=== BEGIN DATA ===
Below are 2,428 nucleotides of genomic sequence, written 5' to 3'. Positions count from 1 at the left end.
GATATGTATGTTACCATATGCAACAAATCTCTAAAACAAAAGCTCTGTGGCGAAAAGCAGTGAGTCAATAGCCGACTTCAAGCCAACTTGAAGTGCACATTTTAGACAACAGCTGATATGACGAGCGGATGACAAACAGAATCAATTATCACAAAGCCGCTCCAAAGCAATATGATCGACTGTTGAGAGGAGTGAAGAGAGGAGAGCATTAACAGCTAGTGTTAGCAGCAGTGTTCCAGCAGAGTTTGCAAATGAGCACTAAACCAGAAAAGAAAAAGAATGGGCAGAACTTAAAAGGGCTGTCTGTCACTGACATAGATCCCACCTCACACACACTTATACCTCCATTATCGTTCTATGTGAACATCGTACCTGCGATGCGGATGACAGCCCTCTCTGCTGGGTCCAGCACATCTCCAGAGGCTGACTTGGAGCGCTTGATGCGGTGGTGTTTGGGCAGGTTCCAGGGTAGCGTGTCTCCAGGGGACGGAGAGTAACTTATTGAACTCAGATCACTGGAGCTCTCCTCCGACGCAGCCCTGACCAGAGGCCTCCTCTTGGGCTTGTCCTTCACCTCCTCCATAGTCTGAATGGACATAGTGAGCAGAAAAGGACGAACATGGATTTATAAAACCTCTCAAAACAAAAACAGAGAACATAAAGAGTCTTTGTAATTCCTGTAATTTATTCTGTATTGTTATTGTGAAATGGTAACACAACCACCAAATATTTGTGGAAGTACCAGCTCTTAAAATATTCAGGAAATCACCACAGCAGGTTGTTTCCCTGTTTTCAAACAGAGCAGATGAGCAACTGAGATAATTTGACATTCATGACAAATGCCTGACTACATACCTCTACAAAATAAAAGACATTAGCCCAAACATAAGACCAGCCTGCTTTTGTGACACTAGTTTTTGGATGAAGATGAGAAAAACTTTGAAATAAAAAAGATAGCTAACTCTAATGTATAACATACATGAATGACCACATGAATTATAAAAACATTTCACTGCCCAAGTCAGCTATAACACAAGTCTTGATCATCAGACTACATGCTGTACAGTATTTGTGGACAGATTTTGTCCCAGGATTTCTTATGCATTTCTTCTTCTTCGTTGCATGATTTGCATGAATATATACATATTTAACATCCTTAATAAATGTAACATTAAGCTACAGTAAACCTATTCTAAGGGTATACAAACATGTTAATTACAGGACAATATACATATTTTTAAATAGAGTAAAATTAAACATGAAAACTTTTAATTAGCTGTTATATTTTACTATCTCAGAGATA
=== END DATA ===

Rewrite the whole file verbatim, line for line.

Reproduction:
Below are 2,428 nucleotides of genomic sequence, written 5' to 3'. Positions count from 1 at the left end.
GATATGTATGTTACCATATGCAACAAATCTCTAAAACAAAAGCTCTGTGGCGAAAAGCAGTGAGTCAATAGCCGACTTCAAGCCAACTTGAAGTGCACATTTTAGACAACAGCTGATATGACGAGCGGATGACAAACAGAATCAATTATCACAAAGCCGCTCCAAAGCAATATGATCGACTGTTGAGAGGAGTGAAGAGAGGAGAGCATTAACAGCTAGTGTTAGCAGCAGTGTTCCAGCAGAGTTTGCAAATGAGCACTAAACCAGAAAAGAAAAAGAATGGGCAGAACTTAAAAGGGCTGTCTGTCACTGACATAGATCCCACCTCACACACACTTATACCTCCATTATCGTTCTATGTGAACATCGTACCTGCGATGCGGATGACAGCCCTCTCTGCTGGGTCCAGCACATCTCCAGAGGCTGACTTGGAGCGCTTGATGCGGTGGTGTTTGGGCAGGTTCCAGGGTAGCGTGTCTCCAGGGGACGGAGAGTAACTTATTGAACTCAGATCACTGGAGCTCTCCTCCGACGCAGCCCTGACCAGAGGCCTCCTCTTGGGCTTGTCCTTCACCTCCTCCATAGTCTGAATGGACATAGTGAGCAGAAAAGGACGAACATGGATTTATAAAACCTCTCAAAACAAAAACAGAGAACATAAAGAGTCTTTGTAATTCCTGTAATTTATTCTGTATTGTTATTGTGAAATGGTAACACAACCACCAAATATTTGTGGAAGTACCAGCTCTTAAAATATTCAGGAAATCACCACAGCAGGTTGTTTCCCTGTTTTCAAACAGAGCAGATGAGCAACTGAGATAATTTGACATTCATGACAAATGCCTGACTACATACCTCTACAAAATAAAAGACATTAGCCCAAACATAAGACCAGCCTGCTTTTGTGACACTAGTTTTTGGATGAAGATGAGAAAAACTTTGAAATAAAAAAGATAGCTAACTCTAATGTATAACATACATGAATGACCACATGAATTATAAAAACATTTCACTGCCCAAGTCAGCTATAACACAAGTCTTGATCATCAGACTACATGCTGTACAGTATTTGTGGACAGATTTTGTCCCAGGATTTCTTATGCATTTCTTCTTCTTCGTTGCATGATTTGCATGAATATATACATATTTAACATCCTTAATAAATGTAACATTAAGCTACAGTAAACCTATTCTAAGGGTATACAAACATGTTAATTACAGGACAATATACATATTTTTAAATAGAGTAAAATTAAACATGAAAACTTTTAATTAGCTGTTATATTTTACTATCTCAGAGATA